Tips on Avalanches – how to behave properly

If you inevitably fall into an avalanche, you can increase your chances through proper behavior. These include optimal use of equipment, prevention of early loss of control and protection against injury. Here are tips for you and the rescuer’s team.

5 tips for proper behavior in an avalanche situation:

  1. Try to stay on your feet and steer sideways out of the avalanche.
  2. If there is no chance to escape, disconnect yourself from ski boards and ski poles in good time. Boards and poles not only increase the risk of injury but also the danger of being buried deeper.
  3. The dropping of the sticks has priority! If the hands are in the loops, the following safeguards are probably not feasible.
  4. If necessary, operate the equipment (avalanche airbag, avalung vest). Try to keep the surface of the avalanche with swimming movements.
  5. Use your hand to create a hole in front of your mouth and nose immediately. Be quick, because as soon as the dense snow stops, you will have no room to move. In addition, you should try to take a squat position. Put your arms in front of the chest. Use your hands as a breathing hole in front of the mouth and nose.

Those who have been completely buried rarely have a chance to free themselves. Especially when the snow is too dense and space is too narrow to move. It does not matter if you are 20 centimeters or 2 meters below the surface. Of crucial importance, however, is the depth to which the rescuers must dig.

Rescue operations must start immediately. Remember, every second count. Anyone watching the avalanche from a distance should try to keep an eye on those affected. Put in mind their final position. The exact knowledge of the situation is the most important prerequisite for a timely recovery. This observation can, therefore, save lives, especially if no avalanche ball marks the position of the person concerned.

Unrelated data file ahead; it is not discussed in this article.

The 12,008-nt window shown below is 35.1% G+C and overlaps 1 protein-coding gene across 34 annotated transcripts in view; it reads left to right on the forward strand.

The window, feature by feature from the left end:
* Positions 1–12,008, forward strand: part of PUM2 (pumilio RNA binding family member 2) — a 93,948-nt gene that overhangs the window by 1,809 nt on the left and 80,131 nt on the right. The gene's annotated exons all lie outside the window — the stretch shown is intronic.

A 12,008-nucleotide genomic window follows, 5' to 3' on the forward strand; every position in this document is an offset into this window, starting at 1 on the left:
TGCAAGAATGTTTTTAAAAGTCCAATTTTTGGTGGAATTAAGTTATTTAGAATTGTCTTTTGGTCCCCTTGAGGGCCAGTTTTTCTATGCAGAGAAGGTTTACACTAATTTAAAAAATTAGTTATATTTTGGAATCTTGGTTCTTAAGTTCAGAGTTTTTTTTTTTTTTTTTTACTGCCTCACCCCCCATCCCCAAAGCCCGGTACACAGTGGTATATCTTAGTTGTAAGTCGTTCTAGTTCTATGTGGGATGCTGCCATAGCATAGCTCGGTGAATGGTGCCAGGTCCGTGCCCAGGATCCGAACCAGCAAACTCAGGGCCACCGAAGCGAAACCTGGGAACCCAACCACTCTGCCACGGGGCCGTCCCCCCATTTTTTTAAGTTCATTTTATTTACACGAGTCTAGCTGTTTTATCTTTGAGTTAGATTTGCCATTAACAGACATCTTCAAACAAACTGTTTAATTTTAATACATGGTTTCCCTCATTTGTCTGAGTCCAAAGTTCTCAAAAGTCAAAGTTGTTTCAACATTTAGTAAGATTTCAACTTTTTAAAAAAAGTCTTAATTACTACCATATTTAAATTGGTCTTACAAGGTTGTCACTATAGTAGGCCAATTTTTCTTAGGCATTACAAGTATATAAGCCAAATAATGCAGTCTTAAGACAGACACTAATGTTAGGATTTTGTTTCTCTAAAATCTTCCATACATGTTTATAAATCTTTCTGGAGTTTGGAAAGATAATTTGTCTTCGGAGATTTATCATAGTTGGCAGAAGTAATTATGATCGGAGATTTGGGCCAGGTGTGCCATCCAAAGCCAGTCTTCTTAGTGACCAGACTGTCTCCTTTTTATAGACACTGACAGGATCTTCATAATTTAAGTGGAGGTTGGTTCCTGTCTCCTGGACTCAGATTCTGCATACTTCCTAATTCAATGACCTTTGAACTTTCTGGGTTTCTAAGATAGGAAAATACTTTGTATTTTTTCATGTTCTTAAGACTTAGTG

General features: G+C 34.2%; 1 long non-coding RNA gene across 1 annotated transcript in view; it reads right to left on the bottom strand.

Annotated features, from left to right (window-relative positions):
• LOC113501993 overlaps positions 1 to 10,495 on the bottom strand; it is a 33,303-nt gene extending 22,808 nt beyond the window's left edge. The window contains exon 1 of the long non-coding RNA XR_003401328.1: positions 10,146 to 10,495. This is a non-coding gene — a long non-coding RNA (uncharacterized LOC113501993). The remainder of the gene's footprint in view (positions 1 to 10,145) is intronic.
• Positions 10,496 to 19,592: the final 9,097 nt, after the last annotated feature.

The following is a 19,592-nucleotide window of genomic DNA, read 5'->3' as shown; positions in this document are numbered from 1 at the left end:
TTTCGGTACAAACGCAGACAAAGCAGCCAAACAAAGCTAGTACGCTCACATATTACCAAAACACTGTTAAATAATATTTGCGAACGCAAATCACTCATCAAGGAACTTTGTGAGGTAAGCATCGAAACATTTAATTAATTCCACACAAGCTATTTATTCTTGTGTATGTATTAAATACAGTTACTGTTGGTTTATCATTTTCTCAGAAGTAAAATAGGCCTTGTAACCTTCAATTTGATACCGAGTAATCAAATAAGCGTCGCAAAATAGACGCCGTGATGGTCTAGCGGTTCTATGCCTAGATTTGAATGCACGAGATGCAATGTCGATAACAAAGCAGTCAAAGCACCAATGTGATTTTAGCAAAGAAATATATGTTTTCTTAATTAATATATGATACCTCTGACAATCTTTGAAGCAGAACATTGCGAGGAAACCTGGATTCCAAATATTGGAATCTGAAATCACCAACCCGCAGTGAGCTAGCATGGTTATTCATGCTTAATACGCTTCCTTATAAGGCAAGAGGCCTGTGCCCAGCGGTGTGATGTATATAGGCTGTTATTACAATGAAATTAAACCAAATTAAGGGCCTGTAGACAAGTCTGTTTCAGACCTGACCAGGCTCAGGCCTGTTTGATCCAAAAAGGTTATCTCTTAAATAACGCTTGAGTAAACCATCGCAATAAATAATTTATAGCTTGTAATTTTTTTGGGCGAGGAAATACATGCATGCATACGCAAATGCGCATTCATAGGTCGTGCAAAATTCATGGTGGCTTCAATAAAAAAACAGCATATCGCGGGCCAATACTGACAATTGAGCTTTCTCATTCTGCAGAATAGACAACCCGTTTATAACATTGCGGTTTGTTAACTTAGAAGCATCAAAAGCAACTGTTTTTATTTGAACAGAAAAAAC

7 tips for avalanche rescuers:

  1. Go to the suspected burial point and try to determine the exact position of optical or acoustic signals. Pay attention to your personal safety, for example, the risk of subsequent avalanches.
  2. Mark the area you suspect to be the focal point of the search.
  3. Be structured and calm, but fast. Distribute tasks for several people. Forms rescue team. Share mountain rescue information and provide an overview of the situation – especially if there are many victims.
  4. Start the search with the avalanche transceiver (LVS) by following the strongest signal and narrowing the search radius. The safe control of the device is one of the duties for all rescuers team who move beyond the slopes.
  5. If no WMS is available, start the search with probes. In any case, stay at the scene of the accident until rescue workers arrive.
  6. Immediately do the excavation after locating the victim. The most important task is the exposure of the head and a check if the respiratory system is free.
  7. Initiate the necessary First Aid measures and try to prevent further cooling of the security. Be careful when moving the victim. You can cause serious cardiovascular problems if you have hypothermia.

The most important thing, however, is not to get into an avalanche emergency situation. Find out about the avalanche danger before going on a ski tour. Use the avalanche situation report and avoid any dangerous situation.

We wish you a lot of fun and health!

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